SonamTashi wrote: ↑Fri Feb 09, 2018 9:42 am
I had an interesting experience recently. So I've bounced around a bit between different Buddhist traditions (first Theravada, then Zen and Mahayana in general including a reading of the Lotus Sutra that I wasn't ready for yet and almost caused me to leave Buddhism behind (at some point I need to re-read that. I remember there was a line at the time that struck me the wrong way)). There was something about Pure Land that struck a chord with me right away. I've spent a while studying different Pure Land traditions--Chinese, Shin, Jodo Shu, Vietnamese and I've also had an interest in how Pure Land fits into Tibetan Buddhism. I'm still not sure where I fit in the Pure Land Buddhist landscape. As much as I like Shin and Jodo-Shu, I still think it is a good idea to do other practices, not for rebirth in the Pure Land, but to make as much progress in this life as possible before going to the Pure Land. This seems to be how it is usually viewed in mainland Pure Land,
Ever since I posted this I've wanted to clarify what I meant. It hasn't seemed to yet, but I could see what I wrote causing someone to think I'm taking a shot at single-practice, starting an argument, or it could end up misleading someone (which seems pretty common when it comes to dual practice--certain posts about Zen-Pure Land come to mind). At the risk of being a little off topic, I'll try to clarify what I meant.
I absolutely agree with Shandao, Honen and Shinran that faith, Amida's vows, and the nembutsu are all that is necessary for rebirth in the Pure Land. This seems to be the minimum necessary, and thus it applies well to beings of low-capacity (I don't mean this as an insult, just as the term is usually used in Buddhism), which is probably a higher percentage of sentient beings than in the past, so I think this method is particularly potent for sentient beings today. Because this is the Pure Land forum, I think this is important to emphasize.
But part of what I think is fascinating about Pure Land is that it is suitable for beings of all capacities. Part of the premise of single-practice and its view is that during Mappo beings are unable to benefit from high-capacity practices. I don't want to speak for Admin_PC, but he's mentioned before something about viewing the teaching of Mappo as being useful as a measuring stick to hold yourself up against, and not necessarily a statement on all sentient-beings today (this is in my own words and from my own memory. If I have this wrong, please correct me). This seems reasonable to me. In addition, the Pure Land sutras and nembutsu practice aren't the only sutras and practices that make this kind of claim. Off of my head I can think of at least two other similar claims: namely Lotus practices like Nichiren and other practices like Vajrayana. All of these schools make similar claims about being particularly useful in the Dharma Ending Age.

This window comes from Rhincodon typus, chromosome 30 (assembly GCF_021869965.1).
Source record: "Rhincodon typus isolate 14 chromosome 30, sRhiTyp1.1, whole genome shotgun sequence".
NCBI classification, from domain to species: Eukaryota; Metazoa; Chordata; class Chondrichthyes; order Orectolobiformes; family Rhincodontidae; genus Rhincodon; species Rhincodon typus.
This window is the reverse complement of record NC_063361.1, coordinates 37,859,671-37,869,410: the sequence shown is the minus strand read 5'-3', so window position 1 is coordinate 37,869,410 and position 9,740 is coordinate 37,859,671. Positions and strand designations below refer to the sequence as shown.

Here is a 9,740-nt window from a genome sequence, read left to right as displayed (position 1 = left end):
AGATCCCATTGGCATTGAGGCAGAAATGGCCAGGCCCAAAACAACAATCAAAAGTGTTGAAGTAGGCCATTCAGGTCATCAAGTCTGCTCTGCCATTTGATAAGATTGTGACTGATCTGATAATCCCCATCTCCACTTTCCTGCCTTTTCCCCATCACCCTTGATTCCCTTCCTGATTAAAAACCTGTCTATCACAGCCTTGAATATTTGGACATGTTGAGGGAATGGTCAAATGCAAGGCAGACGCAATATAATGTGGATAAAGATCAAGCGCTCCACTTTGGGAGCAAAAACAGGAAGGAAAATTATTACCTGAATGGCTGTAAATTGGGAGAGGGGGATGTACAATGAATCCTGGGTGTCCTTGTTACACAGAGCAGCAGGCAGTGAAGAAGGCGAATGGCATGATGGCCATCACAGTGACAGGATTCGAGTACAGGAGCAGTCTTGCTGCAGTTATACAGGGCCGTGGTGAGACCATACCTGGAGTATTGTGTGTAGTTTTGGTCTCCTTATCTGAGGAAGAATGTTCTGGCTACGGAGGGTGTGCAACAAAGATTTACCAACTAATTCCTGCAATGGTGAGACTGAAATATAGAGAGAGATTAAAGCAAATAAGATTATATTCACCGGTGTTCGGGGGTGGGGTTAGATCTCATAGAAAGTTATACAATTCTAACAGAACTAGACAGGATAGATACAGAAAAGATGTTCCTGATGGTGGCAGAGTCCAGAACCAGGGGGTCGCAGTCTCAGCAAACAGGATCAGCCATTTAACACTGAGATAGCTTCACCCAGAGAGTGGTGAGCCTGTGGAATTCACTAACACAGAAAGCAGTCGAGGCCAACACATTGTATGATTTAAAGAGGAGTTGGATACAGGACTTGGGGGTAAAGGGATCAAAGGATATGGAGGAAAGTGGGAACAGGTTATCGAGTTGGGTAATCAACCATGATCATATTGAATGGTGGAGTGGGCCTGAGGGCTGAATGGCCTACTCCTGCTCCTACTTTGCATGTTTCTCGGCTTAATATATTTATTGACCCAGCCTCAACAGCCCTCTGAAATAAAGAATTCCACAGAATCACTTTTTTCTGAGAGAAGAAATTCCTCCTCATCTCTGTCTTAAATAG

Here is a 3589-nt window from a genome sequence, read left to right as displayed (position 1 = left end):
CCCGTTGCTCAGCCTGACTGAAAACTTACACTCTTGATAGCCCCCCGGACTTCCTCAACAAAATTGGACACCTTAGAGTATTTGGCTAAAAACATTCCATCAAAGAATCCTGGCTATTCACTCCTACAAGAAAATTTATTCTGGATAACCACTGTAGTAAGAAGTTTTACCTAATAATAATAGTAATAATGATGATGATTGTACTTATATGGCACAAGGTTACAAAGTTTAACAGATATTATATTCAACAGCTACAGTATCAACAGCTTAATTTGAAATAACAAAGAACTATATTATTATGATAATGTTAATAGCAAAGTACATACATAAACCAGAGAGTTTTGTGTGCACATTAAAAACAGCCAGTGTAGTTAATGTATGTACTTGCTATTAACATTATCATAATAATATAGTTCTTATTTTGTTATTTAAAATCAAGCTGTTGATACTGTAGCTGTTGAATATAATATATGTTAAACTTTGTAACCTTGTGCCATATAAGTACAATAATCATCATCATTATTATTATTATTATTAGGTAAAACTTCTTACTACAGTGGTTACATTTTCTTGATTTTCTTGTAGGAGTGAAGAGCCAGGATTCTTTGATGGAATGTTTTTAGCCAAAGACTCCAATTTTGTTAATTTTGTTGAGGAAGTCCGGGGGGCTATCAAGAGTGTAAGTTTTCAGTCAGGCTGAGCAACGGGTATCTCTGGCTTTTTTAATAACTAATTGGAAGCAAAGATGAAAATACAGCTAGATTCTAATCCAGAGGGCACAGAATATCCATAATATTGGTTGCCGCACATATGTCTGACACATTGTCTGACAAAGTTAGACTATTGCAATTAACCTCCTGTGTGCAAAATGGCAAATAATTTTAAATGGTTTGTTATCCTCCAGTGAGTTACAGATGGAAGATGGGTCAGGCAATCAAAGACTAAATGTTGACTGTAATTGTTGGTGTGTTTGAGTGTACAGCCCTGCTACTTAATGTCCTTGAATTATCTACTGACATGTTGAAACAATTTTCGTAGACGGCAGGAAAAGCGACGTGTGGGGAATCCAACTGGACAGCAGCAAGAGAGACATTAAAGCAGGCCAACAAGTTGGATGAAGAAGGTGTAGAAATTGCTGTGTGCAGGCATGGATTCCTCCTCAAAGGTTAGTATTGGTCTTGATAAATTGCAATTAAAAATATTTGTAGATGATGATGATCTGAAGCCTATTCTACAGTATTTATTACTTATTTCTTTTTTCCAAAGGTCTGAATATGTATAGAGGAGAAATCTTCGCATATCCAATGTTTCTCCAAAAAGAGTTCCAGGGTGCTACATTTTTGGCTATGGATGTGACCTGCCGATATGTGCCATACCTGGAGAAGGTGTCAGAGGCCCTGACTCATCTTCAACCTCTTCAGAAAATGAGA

I don't want to analyze these claims in relation to one another, and I don't mean to start an argument about which one is better, or to claim that any of these are wrong. Rather, unless Sakyamuni either contradicted himself or lied about any of these practices, I think all of these practices are particularly useful for sentient beings today, and it is up to the sentient being to figure out which one (or other practices. I'm not trying to exclude Zen or any other school. I don't know if they make similar claims about Mappo) is a suitable fit for them. So I think people should be careful to determine what tradition/practice they have a close connection with and what level of capacity they are at. After that it is just practicing according to karmic conditions. This brings up another point: whether it is possible for a sentient being, especially one of low-capacity, to determine what their capacity is, or whether you would just fall prey to bias. So perhaps karmic conditions are the best way to tell (I'll get back to that).
In the context of this forum for example, if you determine you are a low-capacity practitioner with a connection to Amitabha, then single-practice Pure Land is probably the best fit. But because Pure Land is suitable for beings of all capacities, if you are a being of medium or high-capacity, then your practice might reflect that in some way. That doesn't mean you need to start doing dual-practice of any kind if you think you are a medium or high capacity practitioner. But it might mean that you should try to make as much progress towards enlightenment as possible before going to the Pure Land. What that would look like probably comes down to your karmic connections and conditions. Perhaps it is impossible for a being to determine their capacity without bias, so maybe it is best to just go with karmic connections and conditions, or perhaps karmic connections and conditions are the best way to determine capacity.
For me, I have a Nyingma center a 15 minute drive from me, and the next closest group to me is a Jodo Shinshu temple 2 hours away. I don't know what level-of capacity I am and I'm not sure I could determine it without bias, but my karmic conditions place me in a position to practice Tibetan Buddhism with a strong affiliation with Amitabha and a desire to go to his Pure Land.